Sen. Skinner Announces California ‘Momnibus’ Act
To improve perinatal outcomes and address racial pregnancy and birthing mortality disparities for parents and infants, state Sen. Nancy Skinner, D-Berkeley, announced today the introduction of Senate Bill 65, also known as the California “Momnibus” Act.
The Momnibus legislation includes several strategies to reduce pregnancy and postpartum death rates and infant mortality, especially for families of color. It will also improve research and data collection on racial and socio-economic factors that contribute to higher rates of maternal and infant mortality.
“The U.S. has more childbirth-related deaths than any other industrialized nation, and one of the highest rates of infant mortality. That’s unconscionable. It’s a national tragedy,” said Sen. Skinner, who is vice chair of the Legislative Women’s Caucus. “While California has reduced maternal mortality rates over the past three decades, pregnancy and newborn death rates for Black and Indigenous Californians remain significantly higher than the state average. We must do more to protect Californians during childbirth, which is why I’m proud to introduce the Momnibus Act.”
Each year, an estimated two-thirds of the 700 pregnancy-related deaths in the United States are considered preventable, according to a recent report by the Commonwealth Fund. That means the U.S. could be saving more than 450 lives annually by improving maternal and infant care and addressing many of the societal issues that contribute to high death rates.
Research points to structural racism and other socio-economic factors as playing key roles in causing racial and geographic disparities in birthing outcomes for people of color. For example, Black, Asian, and Pacific Islander people who are pregnant or in postpartum months report higher instances of unfair treatment, harsh language, and rough handling during labor and delivery hospital stays than their white peers. In addition, people who are pregnant and or in postpartum months who speak an Asian language or Spanish at home report experiencing unfair treatment during their labor or delivery in hospitals at higher rates than those who speak primarily English.
In California, although the overall infant mortality rate is lower than the national average, Black babies die at a rate more than double the statewide average. Mortality rates for Native American infants is also higher than the state norm. And death rates for Black pregnant and postpartum mothers are more than three times the state average.
SB 65, the California Momnibus Act, follows in the footsteps of the federal Black Maternal Momnibus Act of 2021 introduced last month. SB 65:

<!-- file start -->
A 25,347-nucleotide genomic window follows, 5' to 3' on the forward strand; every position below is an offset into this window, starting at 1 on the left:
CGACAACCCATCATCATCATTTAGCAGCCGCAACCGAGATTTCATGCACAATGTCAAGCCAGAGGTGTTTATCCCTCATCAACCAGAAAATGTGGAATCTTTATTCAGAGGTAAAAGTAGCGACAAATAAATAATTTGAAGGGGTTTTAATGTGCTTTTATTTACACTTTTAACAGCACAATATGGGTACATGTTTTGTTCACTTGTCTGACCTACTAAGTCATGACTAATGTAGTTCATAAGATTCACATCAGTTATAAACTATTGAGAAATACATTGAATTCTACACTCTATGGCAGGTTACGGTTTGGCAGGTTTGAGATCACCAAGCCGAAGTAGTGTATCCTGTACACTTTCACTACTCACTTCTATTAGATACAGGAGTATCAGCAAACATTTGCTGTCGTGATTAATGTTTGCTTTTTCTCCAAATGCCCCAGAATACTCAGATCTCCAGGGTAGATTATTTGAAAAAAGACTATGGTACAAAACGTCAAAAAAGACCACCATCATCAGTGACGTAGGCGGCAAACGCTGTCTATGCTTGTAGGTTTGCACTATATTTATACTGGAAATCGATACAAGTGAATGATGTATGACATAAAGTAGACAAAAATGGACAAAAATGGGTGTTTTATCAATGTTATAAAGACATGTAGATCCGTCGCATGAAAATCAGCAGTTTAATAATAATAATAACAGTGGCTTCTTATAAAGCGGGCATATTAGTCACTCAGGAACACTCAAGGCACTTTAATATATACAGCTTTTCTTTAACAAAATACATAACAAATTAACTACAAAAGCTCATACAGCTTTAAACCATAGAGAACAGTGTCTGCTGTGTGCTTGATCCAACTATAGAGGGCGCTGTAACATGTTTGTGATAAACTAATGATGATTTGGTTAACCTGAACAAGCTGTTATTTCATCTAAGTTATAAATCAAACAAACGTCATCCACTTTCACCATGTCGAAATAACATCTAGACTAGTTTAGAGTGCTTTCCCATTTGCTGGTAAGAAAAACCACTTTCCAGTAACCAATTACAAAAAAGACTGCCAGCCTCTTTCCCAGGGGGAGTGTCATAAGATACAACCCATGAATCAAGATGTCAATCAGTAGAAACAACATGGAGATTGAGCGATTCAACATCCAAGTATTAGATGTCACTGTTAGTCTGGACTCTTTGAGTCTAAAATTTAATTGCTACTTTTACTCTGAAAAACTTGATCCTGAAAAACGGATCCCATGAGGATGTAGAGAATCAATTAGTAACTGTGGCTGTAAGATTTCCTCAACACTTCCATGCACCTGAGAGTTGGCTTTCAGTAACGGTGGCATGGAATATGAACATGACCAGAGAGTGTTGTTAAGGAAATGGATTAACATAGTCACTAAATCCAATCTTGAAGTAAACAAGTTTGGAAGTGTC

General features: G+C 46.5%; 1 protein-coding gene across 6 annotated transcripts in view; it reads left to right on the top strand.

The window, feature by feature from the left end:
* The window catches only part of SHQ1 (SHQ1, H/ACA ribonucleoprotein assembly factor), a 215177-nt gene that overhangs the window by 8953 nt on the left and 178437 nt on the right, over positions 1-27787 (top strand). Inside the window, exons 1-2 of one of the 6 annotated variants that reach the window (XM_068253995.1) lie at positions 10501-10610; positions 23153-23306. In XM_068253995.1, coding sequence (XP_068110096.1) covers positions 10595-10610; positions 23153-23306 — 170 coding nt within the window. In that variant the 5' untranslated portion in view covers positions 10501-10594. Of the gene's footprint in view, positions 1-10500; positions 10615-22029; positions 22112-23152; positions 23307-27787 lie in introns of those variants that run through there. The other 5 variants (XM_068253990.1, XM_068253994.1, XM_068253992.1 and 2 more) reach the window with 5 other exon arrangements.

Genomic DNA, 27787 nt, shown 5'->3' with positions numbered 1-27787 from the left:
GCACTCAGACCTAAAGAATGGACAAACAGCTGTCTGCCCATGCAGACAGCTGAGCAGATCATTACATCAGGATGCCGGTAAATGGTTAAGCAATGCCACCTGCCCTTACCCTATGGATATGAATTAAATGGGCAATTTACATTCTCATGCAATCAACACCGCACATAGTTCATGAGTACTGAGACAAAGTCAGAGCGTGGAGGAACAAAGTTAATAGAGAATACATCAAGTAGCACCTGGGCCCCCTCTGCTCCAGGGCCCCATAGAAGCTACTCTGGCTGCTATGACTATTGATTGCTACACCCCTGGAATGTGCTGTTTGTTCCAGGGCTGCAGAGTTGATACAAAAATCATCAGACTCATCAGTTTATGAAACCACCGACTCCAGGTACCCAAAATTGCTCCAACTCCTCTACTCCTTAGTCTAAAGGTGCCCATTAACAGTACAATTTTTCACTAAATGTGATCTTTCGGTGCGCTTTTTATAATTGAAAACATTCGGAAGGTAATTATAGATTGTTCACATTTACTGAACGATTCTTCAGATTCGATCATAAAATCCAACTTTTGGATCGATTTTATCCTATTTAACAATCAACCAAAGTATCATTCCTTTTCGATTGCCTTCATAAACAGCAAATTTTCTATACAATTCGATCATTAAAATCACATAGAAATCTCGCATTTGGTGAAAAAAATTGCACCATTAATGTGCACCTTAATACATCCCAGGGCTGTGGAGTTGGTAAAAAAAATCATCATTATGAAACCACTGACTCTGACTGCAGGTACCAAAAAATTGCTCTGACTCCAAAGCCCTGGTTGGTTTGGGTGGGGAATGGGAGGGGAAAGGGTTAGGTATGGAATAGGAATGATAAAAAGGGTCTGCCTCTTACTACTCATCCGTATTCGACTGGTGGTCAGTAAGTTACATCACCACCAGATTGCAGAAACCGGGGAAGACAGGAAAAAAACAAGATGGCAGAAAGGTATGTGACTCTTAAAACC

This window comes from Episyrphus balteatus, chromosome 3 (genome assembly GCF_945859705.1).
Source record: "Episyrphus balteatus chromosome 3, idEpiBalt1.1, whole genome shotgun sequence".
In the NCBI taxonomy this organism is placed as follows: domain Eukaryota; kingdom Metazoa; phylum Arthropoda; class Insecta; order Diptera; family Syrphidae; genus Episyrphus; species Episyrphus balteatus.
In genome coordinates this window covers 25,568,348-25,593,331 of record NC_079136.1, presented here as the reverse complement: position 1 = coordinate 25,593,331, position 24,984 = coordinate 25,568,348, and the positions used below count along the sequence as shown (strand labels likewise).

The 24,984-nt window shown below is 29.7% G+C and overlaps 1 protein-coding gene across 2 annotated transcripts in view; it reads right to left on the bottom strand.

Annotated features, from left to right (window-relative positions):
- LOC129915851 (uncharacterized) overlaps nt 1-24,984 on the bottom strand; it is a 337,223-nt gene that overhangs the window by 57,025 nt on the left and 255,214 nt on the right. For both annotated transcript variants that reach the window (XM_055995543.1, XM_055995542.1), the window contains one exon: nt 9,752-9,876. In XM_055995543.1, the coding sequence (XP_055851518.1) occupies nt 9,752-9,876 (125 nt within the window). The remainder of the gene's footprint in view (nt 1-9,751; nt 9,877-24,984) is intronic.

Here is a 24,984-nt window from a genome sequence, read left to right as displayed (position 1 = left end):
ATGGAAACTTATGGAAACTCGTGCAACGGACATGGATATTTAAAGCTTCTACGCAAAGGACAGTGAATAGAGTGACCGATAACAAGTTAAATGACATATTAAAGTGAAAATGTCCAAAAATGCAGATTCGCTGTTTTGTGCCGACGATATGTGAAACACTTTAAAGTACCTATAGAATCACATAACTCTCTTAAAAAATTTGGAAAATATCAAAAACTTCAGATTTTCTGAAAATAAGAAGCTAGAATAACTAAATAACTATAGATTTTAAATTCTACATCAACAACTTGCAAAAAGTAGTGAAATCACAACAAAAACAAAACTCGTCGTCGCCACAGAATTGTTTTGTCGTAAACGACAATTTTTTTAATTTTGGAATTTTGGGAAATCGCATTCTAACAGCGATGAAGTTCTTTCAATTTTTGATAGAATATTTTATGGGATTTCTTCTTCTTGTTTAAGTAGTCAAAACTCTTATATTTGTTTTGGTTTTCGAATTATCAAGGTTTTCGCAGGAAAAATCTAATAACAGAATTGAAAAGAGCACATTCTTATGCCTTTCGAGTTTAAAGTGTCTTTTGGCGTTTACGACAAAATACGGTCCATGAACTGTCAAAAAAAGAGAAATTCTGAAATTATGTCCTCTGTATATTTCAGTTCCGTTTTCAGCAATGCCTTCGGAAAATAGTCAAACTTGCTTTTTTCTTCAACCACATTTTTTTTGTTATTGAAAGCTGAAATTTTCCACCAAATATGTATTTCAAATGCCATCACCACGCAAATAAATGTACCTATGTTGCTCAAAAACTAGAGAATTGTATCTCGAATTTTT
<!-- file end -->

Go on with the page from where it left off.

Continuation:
- Codifies and expands the powers and protections for California’s Pregnancy-Associated Mortality Review Committee, including having the committee investigate maternal mortality and morbidity, racial and socioeconomic disparities as well as make recommendations on best practices
- Requires Medi-Cal to provide full-spectrum doula care to all people Medi-Cal recipients who would like one during pregnancy or postpartum months
- Provides a monthly stipend to all low-income people who are at least 6 months pregnant and continuing through the postpartum period, lasting until the child is 2 years old
- Provides further support for pregnant individuals who are very low-income with additional CalWORKs program support beginning at verification of pregnancy, as well as removing some of the punitive rules that limit program participation
- Builds a midwifery workforce by adding midwives to the Song Brown Act, which provides funding to primary care medical residency and other medical training programs that meet the priorities of admitting underrepresented groups and those from underserved communities
- Updates data collection and protocols for counties participating in the Fetal and Infant Mortality Review Process.
“Over the years, although we’ve seen a drop in maternal and infant deaths in California, that hasn’t been for everyone. Black and Indigenous pregnant people and babies are dying at rates way above the state’s average. And we know that perinatal health outcomes could have negative impacts over generations,” said Nourbese Flint, executive director of Black Women for Wellness Action Project, a co-sponsor of SB 65. “The California Momnibus Bill not only redefines success of what our goals should be as a state around maternal health, but it sends a clear message to all future and current mommas, babies and families that your health matters. We applaud Sen. Skinner for taking this bold step toward an equitable maternal health future.”
“We need to get serious about closing racial disparities in maternal and infant death in California, especially since it’s a largely preventable issue borne primarily from racism,” said Jen Flory, policy advocate, Western Center on Law & Poverty, a co-sponsor of SB 65. “We have clear evidence that supporting pregnant and postpartum people in holistic ways has a tremendous benefit for the birthing person and for their babies. SB 65 does that by creating additional income support, expanding access to Medi-Cal coverage in the postpartum period, expanding access to doulas and midwives, and improving investigation of maternal and infant deaths.”
Sen. Nancy Skinner represents the 9th Senate District and is chair of the Senate Budget Committee and vice chair of the Legislative Women’s Caucus.